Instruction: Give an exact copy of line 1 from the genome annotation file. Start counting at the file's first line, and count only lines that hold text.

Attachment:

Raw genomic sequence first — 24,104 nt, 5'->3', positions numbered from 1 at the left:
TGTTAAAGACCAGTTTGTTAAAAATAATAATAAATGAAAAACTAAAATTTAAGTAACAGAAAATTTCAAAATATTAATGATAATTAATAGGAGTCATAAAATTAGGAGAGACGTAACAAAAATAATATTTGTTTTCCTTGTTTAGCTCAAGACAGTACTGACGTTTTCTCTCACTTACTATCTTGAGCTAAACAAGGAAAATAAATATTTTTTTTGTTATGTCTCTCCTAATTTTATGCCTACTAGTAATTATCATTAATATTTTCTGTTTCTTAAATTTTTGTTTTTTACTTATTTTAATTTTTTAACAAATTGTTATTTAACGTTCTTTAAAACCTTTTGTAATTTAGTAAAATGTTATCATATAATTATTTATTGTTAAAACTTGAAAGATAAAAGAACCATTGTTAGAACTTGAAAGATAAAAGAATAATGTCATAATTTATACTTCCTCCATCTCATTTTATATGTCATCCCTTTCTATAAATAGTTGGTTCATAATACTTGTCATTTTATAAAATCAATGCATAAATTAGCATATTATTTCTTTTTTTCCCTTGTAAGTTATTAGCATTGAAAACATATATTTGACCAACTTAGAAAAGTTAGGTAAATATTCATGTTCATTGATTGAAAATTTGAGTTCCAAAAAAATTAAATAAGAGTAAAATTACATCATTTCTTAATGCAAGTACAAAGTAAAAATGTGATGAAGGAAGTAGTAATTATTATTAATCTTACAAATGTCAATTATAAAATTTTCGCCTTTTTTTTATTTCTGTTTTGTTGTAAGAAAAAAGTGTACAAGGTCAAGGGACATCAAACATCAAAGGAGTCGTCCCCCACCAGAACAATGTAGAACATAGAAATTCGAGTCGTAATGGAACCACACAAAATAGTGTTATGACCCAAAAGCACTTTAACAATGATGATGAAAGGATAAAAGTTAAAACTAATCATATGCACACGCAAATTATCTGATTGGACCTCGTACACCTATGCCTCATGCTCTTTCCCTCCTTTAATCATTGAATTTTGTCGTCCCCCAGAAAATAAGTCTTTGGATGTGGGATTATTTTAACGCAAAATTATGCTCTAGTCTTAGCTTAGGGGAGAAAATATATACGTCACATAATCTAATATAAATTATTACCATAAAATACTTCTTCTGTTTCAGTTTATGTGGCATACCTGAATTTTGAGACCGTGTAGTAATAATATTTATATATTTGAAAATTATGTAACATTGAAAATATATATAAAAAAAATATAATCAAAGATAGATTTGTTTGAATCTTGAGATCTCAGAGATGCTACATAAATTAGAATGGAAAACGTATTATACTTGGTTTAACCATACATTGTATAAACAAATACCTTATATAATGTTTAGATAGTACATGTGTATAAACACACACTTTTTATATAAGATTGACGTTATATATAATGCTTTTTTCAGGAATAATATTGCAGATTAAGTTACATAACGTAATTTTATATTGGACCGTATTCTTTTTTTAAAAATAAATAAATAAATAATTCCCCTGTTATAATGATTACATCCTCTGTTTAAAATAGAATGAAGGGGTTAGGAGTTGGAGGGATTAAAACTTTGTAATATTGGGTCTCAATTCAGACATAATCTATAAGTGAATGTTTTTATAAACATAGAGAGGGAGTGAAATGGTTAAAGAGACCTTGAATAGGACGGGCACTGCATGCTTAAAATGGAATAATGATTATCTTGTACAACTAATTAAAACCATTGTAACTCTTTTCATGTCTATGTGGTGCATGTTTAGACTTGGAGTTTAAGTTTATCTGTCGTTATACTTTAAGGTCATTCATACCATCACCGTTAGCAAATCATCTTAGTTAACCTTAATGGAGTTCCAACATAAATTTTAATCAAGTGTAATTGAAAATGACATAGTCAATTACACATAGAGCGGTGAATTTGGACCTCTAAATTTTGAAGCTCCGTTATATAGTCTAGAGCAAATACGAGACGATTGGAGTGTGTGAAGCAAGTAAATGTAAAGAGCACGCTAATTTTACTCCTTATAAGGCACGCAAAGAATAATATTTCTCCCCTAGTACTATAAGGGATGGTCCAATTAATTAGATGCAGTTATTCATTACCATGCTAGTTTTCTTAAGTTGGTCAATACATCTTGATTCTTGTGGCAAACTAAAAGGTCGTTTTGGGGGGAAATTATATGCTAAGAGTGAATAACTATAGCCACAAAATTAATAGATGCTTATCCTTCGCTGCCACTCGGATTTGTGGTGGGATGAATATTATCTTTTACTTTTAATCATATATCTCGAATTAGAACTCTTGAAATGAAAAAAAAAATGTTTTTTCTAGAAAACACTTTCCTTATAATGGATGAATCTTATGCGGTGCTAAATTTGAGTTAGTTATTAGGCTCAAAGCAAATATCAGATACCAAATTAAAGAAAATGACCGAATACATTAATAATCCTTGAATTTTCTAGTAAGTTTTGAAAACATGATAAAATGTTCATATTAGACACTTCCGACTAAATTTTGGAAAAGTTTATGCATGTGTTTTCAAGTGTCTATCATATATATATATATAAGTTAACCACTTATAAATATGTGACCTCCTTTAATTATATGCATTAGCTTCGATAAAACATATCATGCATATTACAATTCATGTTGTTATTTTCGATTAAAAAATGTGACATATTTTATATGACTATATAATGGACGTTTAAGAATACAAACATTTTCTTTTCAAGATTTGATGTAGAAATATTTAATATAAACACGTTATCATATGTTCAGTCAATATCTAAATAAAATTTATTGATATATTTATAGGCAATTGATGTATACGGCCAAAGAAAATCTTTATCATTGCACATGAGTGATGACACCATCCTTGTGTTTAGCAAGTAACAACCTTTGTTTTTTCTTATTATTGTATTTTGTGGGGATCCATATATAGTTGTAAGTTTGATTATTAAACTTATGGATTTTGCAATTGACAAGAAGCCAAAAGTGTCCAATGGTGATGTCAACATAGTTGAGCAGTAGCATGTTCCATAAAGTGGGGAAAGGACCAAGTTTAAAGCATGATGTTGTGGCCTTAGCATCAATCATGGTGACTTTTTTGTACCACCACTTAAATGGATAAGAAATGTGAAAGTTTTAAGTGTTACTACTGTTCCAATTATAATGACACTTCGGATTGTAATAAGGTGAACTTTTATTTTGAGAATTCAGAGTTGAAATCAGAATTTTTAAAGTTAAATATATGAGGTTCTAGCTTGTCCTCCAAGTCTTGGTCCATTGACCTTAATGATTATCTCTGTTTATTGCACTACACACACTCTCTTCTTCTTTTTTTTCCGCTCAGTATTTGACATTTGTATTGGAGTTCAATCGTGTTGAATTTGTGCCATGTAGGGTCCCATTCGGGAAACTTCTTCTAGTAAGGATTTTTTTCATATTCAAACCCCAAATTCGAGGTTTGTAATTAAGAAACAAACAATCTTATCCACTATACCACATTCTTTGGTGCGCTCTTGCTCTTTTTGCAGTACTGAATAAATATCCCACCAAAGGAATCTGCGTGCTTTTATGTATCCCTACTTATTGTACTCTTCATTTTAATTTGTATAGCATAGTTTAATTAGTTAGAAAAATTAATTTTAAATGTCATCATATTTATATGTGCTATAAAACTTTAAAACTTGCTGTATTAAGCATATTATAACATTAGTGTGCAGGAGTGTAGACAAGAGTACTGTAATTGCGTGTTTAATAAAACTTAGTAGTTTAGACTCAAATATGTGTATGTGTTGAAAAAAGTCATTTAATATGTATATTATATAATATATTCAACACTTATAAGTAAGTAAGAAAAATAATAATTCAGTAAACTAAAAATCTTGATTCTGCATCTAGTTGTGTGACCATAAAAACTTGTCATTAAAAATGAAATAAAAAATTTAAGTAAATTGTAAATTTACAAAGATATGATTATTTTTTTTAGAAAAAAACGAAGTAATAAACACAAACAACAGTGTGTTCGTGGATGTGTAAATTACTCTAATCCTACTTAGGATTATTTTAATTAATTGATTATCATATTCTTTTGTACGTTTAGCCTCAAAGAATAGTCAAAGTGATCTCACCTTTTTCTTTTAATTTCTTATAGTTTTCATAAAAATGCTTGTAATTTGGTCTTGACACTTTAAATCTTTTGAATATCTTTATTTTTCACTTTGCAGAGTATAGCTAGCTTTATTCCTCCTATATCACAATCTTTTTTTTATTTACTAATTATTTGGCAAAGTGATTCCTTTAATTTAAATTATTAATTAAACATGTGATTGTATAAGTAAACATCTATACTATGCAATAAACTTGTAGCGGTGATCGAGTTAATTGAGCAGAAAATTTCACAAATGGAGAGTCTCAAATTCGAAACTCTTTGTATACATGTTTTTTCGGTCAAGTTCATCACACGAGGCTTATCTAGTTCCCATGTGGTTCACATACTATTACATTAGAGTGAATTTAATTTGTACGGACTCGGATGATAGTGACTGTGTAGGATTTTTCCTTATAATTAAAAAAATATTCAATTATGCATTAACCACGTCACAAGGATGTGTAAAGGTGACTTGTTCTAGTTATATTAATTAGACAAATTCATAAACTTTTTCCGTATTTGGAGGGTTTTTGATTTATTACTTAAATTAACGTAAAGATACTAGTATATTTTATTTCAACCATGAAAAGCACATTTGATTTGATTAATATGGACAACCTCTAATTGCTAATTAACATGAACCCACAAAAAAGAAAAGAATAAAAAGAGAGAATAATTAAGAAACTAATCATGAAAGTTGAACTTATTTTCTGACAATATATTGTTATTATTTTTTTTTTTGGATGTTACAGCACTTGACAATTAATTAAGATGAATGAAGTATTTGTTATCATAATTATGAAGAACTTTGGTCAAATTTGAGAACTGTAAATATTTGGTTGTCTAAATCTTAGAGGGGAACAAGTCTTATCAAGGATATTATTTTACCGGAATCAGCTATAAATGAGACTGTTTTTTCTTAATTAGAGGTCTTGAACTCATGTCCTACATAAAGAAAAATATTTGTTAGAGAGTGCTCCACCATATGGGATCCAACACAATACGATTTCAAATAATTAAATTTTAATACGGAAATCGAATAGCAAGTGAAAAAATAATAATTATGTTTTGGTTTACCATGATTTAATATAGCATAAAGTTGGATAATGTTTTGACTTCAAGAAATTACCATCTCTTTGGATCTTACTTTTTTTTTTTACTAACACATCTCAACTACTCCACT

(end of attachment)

Raw genomic sequence first — 24,104 nt, 5'->3', positions numbered from 1 at the left: